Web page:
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Libyan Opposition Seeks to Build Self-Styled Government

  • Scott Bobb

A soldier walks past a wall of posters appealing for information about missing people, at a hospital in Benghazi, Libya, April 17, 2011

A soldier walks past a wall of posters appealing for information about missing people, at a hospital in Benghazi, Libya, April 17, 2011

With fighting between opposition forces in Libya and forces loyal to Libyan leader Moammar Gadhafi in its third month (on April 17th), the rebels have begun to take steps to govern and administer the areas under their control. VOA’s Scott Bobb spoke to opinion leaders in the opposition-controlled city of Benghazi and has this report.

Every Friday thousands of people gather in front of opposition headquarters at Benghazi’s courthouse. Its walls are a memorial to the hundreds of people who died in the struggle against the government of Libyan leader Moammar Gadhafi.

National Transitional Council

The preacher denounces the abuses of the Gadhafi regime. Despite the military stalemate on the ground and the continuing conflict, opposition leaders have set up a National Transitional Council to replace the 41-year dictatorship.

Heavy gunfire pockmarks houses in the Bira neighborhood in Misrata, a rebel bastion 120 kms (75 miles) east of Tripoli, on April 15, 2011

Heavy gunfire pockmarks houses in the Bira neighborhood in Misrata, a rebel bastion 120 kms (75 miles) east of Tripoli, on April 15, 2011

Council Spokesman Mustafa Gheriani says there is a lot of work to do.

"We are building a country from scratch and it’s testimony that we are doing great job that the entire east part of the country is functioning better than ever before and better than the areas that Colonel Gadhafi is ruling," said Gheriani.

The Council has 31 members representing all of Libya’s political districts. Only 10 have been announced. The others are kept secret for security reasons and because the Gadhafi forces still control large parts of central and western Libya.

Crisis Management Team

The Council acts as an interim legislature and oversees a Crisis Management Team that administers opposition-held areas. A member of its political advisory committee, Professor Zahi Mogherbi, says a panel of experts eventually will draft a new constitution.

"We have very good chance of transforming our country into a really democratic, constitutional and civil society with all the ingredients for branches of government that rule according to the law and its people with all the rights, political, civil, are guaranteed," said Mogherbi.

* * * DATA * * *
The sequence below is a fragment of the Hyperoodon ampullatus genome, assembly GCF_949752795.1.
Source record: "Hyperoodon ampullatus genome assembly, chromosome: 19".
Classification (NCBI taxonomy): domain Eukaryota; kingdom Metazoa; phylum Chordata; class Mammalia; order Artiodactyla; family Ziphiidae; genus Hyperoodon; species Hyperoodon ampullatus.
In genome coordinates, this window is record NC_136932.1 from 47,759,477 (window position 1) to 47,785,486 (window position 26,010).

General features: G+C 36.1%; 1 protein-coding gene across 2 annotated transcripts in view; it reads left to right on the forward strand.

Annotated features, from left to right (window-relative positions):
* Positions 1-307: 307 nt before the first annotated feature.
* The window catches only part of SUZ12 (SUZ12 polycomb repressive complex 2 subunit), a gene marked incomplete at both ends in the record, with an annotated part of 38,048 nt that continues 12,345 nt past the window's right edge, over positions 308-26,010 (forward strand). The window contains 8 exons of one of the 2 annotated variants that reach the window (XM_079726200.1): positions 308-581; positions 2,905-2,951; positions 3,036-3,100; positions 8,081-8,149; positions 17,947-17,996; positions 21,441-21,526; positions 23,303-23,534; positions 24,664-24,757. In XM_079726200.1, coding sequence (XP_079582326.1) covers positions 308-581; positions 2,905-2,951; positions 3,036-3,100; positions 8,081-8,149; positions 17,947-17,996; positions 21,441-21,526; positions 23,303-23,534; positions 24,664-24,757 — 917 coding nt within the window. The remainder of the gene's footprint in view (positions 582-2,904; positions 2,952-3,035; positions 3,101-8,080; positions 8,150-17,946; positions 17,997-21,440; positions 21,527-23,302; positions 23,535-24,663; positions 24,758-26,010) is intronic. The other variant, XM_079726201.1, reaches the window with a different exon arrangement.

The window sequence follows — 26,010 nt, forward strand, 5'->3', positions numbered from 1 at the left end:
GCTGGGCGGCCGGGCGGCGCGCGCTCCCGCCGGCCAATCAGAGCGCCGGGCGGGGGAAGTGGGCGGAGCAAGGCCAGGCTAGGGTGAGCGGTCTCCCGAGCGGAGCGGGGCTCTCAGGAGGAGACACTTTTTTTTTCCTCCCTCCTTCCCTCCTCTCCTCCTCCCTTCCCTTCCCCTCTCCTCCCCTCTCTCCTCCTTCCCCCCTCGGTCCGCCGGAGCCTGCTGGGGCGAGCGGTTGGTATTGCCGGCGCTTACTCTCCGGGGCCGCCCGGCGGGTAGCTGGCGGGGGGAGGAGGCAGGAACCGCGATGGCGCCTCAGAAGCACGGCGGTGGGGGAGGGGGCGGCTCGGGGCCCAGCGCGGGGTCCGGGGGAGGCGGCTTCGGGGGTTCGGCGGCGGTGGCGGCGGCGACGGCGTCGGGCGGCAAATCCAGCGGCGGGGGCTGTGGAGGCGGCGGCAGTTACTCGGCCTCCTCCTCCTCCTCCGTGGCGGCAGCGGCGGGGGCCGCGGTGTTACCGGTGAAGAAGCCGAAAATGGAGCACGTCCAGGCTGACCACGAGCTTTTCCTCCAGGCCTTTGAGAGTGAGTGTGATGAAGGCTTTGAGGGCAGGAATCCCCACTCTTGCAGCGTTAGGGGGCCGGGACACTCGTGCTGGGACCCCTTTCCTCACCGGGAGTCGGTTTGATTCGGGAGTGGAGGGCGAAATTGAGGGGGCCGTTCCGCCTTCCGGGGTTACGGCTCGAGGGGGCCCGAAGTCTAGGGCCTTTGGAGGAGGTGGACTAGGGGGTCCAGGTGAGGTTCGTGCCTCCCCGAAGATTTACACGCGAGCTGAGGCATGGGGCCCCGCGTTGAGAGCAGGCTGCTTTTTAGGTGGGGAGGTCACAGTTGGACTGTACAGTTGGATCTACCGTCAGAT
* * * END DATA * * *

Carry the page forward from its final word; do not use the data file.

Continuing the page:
An Egyptian expert on Libya, Zaki Akl of Cairo’s Al-Ahram Center for Strategic Studies, says the interim council so far appears to be fulfilling these goals.

"There is a feel of a social democracy-kind of a state that is evolving inside Libya. If you look at the plans of the National Transitional Council, they are very different from the Jamahiriya system that Gadhafi invented," he said. "And the Council itself has evolved on the basis of those who were, yes, members of Gadhafi’s regime yet were very much in conflict with the procedure by which Libya was administrated."

Concern over extremists

Some observers fear that what they call the Libyan revolution could be hijacked by Islamist extremists. But Professor of Islamic Law Osama el-Salladi says Libyan society is not radical.

Mohammed Tajouri, 54, a local elder, distributes bread to rebel fighters on the outskirts of Ajdabiya, Libya Thursday, April 14, 2011

Mohammed Tajouri, 54, a local elder, distributes bread to rebel fighters on the outskirts of Ajdabiya, Libya Thursday, April 14, 2011

He says Libya aspires for freedom, and will prove to the world that its moderate understanding of Islam is very positive and the future will prove that.

Mogherbi says Libyans will reject any system that undermines social institutions in order to prop up the rule of one man.

"Right now the only consensus that I can see and agree with, that we are not willing and we don’t want to live under any kind of dictatorial regime under any guise, be it Islamic or liberal or Communist," he said.

Common good

Gheriani says the people want to build a Libya where everyone has access to adequate housing, health care, education and a good diet.

"I’m quite optimistic in Libya’s future," said Gheriani. "And I think Libya can be a modern state, part of this world. And it can be used as the example in the Third World of democracy and how democracy can benefit the people of Libya."

Businessman Mohamed el-Sheki, attending Friday prayers with his son, echoes the sentiment.

He says I hope for a Libya with the rule of law, freedoms of all types and security, that is the most important.

Libyan leaders acknowledge the road will be difficult and full of risks but they are adamant in the belief that they will succeed in building a new, modern state.

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